If math was not your favorite or best subject there is no need to be afraid of this series. Being a mathematics professor you may think Sophie takes a very analytical approach to solving the crime, but she is more of an emotional solver when it comes to finding this murderer. She is also very open to having pizza with the Bruce’s friend, Detective Virgil Mitchell to pump him for information.

This is a fun, captivating cozy to escape into today!!

Your Escape With A Good Book Travel Agent

 


Thanks to the folks at Berkley Prime Crime
I have 2 copies of this book to give away!!

U.S. and CANADIAN RESIDENTS
You do not have to be a follower to enter but I hope you will find
something you like here and become a follower.

Followers Will Receive 2 Bonus Entries For Each Way They Follow.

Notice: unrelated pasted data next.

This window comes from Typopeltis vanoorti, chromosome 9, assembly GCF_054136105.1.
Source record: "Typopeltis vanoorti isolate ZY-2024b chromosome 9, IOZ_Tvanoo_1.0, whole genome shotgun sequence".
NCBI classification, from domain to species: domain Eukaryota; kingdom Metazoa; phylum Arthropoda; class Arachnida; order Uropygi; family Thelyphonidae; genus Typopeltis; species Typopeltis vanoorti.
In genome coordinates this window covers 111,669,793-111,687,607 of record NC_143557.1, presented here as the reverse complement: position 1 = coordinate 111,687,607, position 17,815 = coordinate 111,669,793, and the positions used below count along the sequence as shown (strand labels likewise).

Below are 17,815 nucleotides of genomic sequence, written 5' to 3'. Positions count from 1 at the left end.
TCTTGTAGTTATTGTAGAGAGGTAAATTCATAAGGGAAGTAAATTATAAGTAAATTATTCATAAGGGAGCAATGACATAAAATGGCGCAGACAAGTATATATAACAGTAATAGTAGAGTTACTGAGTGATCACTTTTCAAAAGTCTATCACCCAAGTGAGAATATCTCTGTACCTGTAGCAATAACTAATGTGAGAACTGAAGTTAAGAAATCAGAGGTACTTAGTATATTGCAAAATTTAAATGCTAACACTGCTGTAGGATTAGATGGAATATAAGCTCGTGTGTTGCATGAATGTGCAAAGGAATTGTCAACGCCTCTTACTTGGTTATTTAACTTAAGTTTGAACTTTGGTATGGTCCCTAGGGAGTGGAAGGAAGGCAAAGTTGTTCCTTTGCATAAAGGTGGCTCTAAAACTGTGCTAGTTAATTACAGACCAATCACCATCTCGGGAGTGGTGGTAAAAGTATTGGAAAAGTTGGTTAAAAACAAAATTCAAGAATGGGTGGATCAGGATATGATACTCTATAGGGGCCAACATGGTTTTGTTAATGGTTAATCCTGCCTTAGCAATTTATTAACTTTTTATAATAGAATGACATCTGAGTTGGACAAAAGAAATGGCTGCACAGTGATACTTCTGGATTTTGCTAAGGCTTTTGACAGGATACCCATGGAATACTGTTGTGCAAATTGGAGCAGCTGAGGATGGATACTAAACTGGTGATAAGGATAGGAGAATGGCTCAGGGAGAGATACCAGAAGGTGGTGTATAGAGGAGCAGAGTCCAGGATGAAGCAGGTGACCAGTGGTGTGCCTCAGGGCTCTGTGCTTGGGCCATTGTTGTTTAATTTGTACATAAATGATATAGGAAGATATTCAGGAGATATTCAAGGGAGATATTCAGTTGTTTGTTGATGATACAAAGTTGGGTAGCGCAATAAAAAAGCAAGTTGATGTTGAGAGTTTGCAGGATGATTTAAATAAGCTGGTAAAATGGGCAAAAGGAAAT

Plus 2 Bonus Entries For Liking My Facebook Fan Page.

Leave a comment for Ada (Camille) for 5 Bonus Entries and
enter her special giveaway.

If you publicize the giveaway anywhere you will receive
5 Bonus Entries For Each Link.

Contest Will End March 21, 2012 at 11:59 PM CST
Winners Will Be Chosen By Random.org
Winners Will Be Notified By Email
and Will Be Posted Here.

Disclosure of Material Connection: I received this book free from the publisher. I was not required to write a positive review. The opinions I have expressed are my own. Receiving a complimentary copy in no way reflected my review of this book. I am disclosing this in accordance with the Federal Trade Commission’s 16 CFR, Part 255 : “Guides Concerning the Use of Endorsements and Testimonials in Advertising.”